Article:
Ford’s COO Buys Up $1 Million in Company Stock

Ford Motor Company COO Jim Farley has purchased $1 million of stock in the company he works for as a sign of faith that the Blue Oval can and will recover. You might recall Farley from his recent promotion, one resulting from a March management shakeup that forced Ford’s former head of automotive Joe Hinrichs out of the company. That situation ruffled a few feathers, but it’s ancient history now, considering what landed on Ford’s plate later in the month.

The automaker went into the coronavirus pandemic in the midst of a comprehensive and costly restructuring campaign. Government-mandated lockdowns soon stymied the economy, negatively influencing Ford’s share price. Plenty of automakers find themselves in similar situations, creating an impetus to further walk back mobility claims they were all betting on — or, more accurately, getting Wall Street to bet on. 

Truth be told, it was probably a good time to buy. Farley purchased 194,950 shares when the per-share price hovered just above $5 on April 30th. Regulatory filings indicate this increases his direct share ownership by 31 percent to 828,922. As the likely successor to CEO Jim Hackett, it was probably also a good idea for Farley to invest in his (probable) future.

Meanwhile, any legitimate risk will likely be undermined by the United States government, which bailed Ford out a decade earlier and probably would do the same today. In February, Farley even noted how similar the industry of today looks like the one from the last big recession.

However, it remains a sizable investment for one man — even one with a compensation package that totaled $8.36 million last year, according to Automotive News. Some risks also persist. Q1 returned the $632 million operating loss Ford predicted, but the automaker warns that worse is yet to come. For Q2, the automaker predicts an EBIT loss in excess of $5 billion. The damage will be dictated by the severity of continued lockdown orders and how well the economy manages to rebound. Ford will also have to reexamine its restructuring plan to gauge which investments are working and which are not — items the manufacturer would have probably preferred to see addressed before the start of 2020.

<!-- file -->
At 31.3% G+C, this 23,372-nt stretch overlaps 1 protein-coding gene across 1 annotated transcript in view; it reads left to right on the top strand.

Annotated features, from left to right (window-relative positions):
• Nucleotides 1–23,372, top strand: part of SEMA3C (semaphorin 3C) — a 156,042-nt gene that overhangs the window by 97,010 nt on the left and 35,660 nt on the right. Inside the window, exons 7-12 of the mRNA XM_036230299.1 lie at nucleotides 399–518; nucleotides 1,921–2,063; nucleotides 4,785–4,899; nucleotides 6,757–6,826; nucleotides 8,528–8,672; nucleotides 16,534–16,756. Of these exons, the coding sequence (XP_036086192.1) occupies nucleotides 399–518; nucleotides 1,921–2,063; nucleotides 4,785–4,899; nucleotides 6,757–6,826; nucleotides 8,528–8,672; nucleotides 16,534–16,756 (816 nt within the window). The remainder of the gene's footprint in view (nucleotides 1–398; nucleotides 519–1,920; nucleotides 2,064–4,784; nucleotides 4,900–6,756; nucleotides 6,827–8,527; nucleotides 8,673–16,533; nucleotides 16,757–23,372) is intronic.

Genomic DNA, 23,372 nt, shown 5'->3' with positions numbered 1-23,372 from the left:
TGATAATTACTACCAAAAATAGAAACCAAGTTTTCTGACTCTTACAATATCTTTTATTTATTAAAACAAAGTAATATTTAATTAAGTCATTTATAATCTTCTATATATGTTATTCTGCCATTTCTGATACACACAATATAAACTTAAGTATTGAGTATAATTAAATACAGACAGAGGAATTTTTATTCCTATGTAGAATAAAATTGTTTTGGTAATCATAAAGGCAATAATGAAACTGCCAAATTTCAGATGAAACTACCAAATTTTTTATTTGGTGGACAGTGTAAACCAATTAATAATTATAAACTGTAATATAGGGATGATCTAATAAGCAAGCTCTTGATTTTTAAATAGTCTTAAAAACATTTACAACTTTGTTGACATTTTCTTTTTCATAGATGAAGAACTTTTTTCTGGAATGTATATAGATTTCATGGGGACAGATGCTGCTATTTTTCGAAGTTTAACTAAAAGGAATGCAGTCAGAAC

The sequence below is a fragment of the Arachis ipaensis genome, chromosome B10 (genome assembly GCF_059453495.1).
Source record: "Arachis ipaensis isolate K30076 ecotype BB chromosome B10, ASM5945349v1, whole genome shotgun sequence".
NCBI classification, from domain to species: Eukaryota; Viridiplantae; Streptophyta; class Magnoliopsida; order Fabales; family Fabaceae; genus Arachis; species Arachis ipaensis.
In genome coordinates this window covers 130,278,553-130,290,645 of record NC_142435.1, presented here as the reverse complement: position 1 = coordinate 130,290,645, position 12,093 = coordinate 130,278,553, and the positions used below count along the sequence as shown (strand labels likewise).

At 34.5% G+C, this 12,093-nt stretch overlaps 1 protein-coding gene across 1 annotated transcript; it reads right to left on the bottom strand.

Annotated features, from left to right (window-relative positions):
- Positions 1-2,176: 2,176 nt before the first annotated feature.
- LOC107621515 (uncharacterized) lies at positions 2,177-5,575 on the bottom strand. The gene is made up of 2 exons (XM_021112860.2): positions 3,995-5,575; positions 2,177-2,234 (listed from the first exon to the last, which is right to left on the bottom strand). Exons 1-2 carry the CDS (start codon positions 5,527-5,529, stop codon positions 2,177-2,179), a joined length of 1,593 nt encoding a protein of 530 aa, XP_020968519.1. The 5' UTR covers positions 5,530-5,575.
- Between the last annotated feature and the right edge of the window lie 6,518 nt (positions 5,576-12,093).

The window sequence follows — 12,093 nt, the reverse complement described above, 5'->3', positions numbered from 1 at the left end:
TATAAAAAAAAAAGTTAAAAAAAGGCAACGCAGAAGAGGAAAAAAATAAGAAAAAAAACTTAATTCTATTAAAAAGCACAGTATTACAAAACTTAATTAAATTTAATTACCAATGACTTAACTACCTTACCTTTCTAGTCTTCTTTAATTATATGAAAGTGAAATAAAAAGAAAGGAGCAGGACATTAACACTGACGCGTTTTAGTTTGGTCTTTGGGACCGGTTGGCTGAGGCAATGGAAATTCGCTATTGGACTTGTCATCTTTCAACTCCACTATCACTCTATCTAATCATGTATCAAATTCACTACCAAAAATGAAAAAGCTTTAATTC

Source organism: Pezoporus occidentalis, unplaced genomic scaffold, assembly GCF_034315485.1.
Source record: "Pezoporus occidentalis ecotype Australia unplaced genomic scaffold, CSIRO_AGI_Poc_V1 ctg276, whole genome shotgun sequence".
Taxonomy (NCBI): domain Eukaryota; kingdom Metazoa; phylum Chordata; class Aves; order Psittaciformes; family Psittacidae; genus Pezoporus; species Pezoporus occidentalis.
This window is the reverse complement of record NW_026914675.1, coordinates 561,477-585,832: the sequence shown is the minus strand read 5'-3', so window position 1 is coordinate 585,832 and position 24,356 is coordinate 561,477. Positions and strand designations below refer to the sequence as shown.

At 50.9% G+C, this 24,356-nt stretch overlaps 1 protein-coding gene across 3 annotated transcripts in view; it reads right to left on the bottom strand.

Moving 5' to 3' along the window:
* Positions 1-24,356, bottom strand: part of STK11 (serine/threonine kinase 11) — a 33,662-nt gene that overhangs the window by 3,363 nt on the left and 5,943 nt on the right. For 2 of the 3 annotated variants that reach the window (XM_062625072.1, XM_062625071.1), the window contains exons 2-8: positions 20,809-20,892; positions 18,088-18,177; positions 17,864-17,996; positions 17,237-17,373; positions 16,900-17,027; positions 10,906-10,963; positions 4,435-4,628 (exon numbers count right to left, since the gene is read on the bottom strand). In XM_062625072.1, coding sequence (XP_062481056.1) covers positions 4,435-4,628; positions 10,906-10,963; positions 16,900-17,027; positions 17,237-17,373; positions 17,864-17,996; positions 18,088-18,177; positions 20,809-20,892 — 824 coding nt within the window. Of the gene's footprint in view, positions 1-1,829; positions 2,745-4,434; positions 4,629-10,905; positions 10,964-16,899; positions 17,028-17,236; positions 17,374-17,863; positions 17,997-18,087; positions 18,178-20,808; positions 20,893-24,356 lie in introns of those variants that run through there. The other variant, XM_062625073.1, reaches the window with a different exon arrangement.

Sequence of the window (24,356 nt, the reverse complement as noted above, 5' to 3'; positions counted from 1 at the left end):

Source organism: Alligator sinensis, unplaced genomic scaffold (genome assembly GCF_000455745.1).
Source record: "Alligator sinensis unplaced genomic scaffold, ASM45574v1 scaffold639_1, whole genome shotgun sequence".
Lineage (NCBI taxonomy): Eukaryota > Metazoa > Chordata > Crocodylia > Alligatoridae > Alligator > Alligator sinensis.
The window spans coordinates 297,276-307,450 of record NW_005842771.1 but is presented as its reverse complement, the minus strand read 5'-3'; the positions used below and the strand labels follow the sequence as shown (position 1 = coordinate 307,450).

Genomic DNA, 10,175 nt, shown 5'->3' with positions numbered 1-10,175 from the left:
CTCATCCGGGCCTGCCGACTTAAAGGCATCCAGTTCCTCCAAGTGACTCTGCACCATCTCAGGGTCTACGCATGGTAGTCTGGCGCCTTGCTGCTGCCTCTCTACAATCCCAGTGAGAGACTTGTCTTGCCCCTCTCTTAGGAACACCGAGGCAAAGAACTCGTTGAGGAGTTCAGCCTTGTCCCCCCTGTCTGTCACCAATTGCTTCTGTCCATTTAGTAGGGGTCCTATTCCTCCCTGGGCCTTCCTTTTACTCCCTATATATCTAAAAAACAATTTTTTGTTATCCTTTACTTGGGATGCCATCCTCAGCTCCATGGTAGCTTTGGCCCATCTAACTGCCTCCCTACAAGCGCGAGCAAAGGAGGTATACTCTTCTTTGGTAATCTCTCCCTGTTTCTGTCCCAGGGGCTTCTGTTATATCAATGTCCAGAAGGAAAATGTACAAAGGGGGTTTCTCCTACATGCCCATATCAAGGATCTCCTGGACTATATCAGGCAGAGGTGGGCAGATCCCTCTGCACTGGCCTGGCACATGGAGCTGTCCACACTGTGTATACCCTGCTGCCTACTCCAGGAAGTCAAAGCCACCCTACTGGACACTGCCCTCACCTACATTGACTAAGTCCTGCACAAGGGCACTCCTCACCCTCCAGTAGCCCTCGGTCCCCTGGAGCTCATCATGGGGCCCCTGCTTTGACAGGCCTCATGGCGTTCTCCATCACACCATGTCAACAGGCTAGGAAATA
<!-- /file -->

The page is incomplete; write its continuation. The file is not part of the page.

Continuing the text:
From Automotive News:

Farley’s challenges have only grown since. With North American factories shut since mid-March — and no restart dates scheduled — Ford is forecasting a $5 billion loss in the second quarter, following a $2 billion operating deficit in the first three months of the year. It burned through $8 billion in the first quarter, suspended its dividend, had its credit cut to junk and sold $8 billion in junk bonds.

Farley last week outlined how the company plans to resume production with safety protocols that include mandatory face masks, temperature checks, social distancing and closed common areas such as cafeterias. But he gave no timeline for reopening.

“We want to restart as soon as we can and do it safely,” Farley told reporters. “We’ve gone through so many things as a company for over 100 years, but this is really unprecedented.”

It’s also put Ford and other automakers in one hell of a pickle. They’ve been dumping a fortune into tech startups and developing their own high-tech vehicle programs while simultaneously eliminating small, affordable cars from their lineups. Customers may opt for thriftier models if the economy tanks. Likewise, a sudden surplus of oil could negatively impact the already small take rate of electric vehicles as financial concerns further stymie their development. This is already happening at Ford and elsewhere.

But let’s not end on such a sour note.

For what it’s worth, Ford says it’s ready to resume operations and is waiting on a green light from Michigan’s Gov. Whitmer. The company has enacted extensive new health measures at factories and other work sites to ensure safety in an era where that’s all anybody thinks about anymore. Ultimately, Whitmer decided to issue three new executive orders Thursday night that extends Michigan’s state of emergency through May 28th… though the state’s legislature claims she doesn’t even have such powers (and plans to a lawsuit over the extensions). As politicians and regular folks debate the legality of shutting down normal society, Ford is digging in its heels to explode out of the gate.

a version of this post first appeared on TTAC

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